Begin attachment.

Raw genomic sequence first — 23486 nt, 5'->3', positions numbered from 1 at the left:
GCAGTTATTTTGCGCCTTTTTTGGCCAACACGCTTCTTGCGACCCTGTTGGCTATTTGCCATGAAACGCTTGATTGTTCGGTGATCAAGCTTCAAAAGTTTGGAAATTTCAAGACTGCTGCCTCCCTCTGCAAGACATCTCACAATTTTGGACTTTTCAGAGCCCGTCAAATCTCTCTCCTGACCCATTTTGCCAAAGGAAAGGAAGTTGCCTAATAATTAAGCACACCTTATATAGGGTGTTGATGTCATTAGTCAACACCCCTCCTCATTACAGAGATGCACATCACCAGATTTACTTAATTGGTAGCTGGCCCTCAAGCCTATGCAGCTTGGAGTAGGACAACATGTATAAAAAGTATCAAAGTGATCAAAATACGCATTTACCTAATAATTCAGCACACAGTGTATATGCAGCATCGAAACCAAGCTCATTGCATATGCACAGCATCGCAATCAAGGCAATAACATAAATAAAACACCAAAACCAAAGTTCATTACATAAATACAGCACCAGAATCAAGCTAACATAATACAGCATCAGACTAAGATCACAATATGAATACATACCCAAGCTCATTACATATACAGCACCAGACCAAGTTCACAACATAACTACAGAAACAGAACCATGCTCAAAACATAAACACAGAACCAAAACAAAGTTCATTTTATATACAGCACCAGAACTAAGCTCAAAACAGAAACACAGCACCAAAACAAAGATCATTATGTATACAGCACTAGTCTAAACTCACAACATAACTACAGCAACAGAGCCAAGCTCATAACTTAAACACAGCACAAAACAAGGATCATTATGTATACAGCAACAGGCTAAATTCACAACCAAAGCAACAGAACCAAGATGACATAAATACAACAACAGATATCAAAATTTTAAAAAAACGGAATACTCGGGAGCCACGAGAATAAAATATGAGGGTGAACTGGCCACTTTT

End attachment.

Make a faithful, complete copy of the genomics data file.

Raw genomic sequence first — 23486 nt, 5'->3', positions numbered from 1 at the left:
GCAGTTATTTTGCGCCTTTTTTGGCCAACACGCTTCTTGCGACCCTGTTGGCTATTTGCCATGAAACGCTTGATTGTTCGGTGATCAAGCTTCAAAAGTTTGGAAATTTCAAGACTGCTGCCTCCCTCTGCAAGACATCTCACAATTTTGGACTTTTCAGAGCCCGTCAAATCTCTCTCCTGACCCATTTTGCCAAAGGAAAGGAAGTTGCCTAATAATTAAGCACACCTTATATAGGGTGTTGATGTCATTAGTCAACACCCCTCCTCATTACAGAGATGCACATCACCAGATTTACTTAATTGGTAGCTGGCCCTCAAGCCTATGCAGCTTGGAGTAGGACAACATGTATAAAAAGTATCAAAGTGATCAAAATACGCATTTACCTAATAATTCAGCACACAGTGTATATGCAGCATCGAAACCAAGCTCATTGCATATGCACAGCATCGCAATCAAGGCAATAACATAAATAAAACACCAAAACCAAAGTTCATTACATAAATACAGCACCAGAATCAAGCTAACATAATACAGCATCAGACTAAGATCACAATATGAATACATACCCAAGCTCATTACATATACAGCACCAGACCAAGTTCACAACATAACTACAGAAACAGAACCATGCTCAAAACATAAACACAGAACCAAAACAAAGTTCATTTTATATACAGCACCAGAACTAAGCTCAAAACAGAAACACAGCACCAAAACAAAGATCATTATGTATACAGCACTAGTCTAAACTCACAACATAACTACAGCAACAGAGCCAAGCTCATAACTTAAACACAGCACAAAACAAGGATCATTATGTATACAGCAACAGGCTAAATTCACAACCAAAGCAACAGAACCAAGATGACATAAATACAACAACAGATATCAAAATTTTAAAAAAACGGAATACTCGGGAGCCACGAGAATAAAATATGAGGGTGAACTGGCCACTTTT